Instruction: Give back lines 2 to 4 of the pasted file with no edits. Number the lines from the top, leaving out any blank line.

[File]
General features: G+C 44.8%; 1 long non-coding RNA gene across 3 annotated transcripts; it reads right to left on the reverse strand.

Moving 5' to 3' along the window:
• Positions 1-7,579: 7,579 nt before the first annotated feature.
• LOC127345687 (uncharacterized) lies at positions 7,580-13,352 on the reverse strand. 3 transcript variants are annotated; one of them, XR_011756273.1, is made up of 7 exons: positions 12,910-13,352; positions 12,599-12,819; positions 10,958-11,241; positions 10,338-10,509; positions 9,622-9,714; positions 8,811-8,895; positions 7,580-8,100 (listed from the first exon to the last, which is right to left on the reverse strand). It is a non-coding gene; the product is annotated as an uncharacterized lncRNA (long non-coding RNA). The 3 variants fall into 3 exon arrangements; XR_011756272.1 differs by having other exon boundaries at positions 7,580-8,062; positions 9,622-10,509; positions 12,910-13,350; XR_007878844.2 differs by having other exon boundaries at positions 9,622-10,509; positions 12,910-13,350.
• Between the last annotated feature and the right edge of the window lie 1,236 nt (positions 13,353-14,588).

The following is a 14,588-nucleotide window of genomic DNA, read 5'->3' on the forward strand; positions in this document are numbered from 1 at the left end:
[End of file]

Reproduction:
Moving 5' to 3' along the window:
• Positions 1-7,579: 7,579 nt before the first annotated feature.
• LOC127345687 (uncharacterized) lies at positions 7,580-13,352 on the reverse strand. 3 transcript variants are annotated; one of them, XR_011756273.1, is made up of 7 exons: positions 12,910-13,352; positions 12,599-12,819; positions 10,958-11,241; positions 10,338-10,509; positions 9,622-9,714; positions 8,811-8,895; positions 7,580-8,100 (listed from the first exon to the last, which is right to left on the reverse strand). It is a non-coding gene; the product is annotated as an uncharacterized lncRNA (long non-coding RNA). The 3 variants fall into 3 exon arrangements; XR_011756272.1 differs by having other exon boundaries at positions 7,580-8,062; positions 9,622-10,509; positions 12,910-13,350; XR_007878844.2 differs by having other exon boundaries at positions 9,622-10,509; positions 12,910-13,350.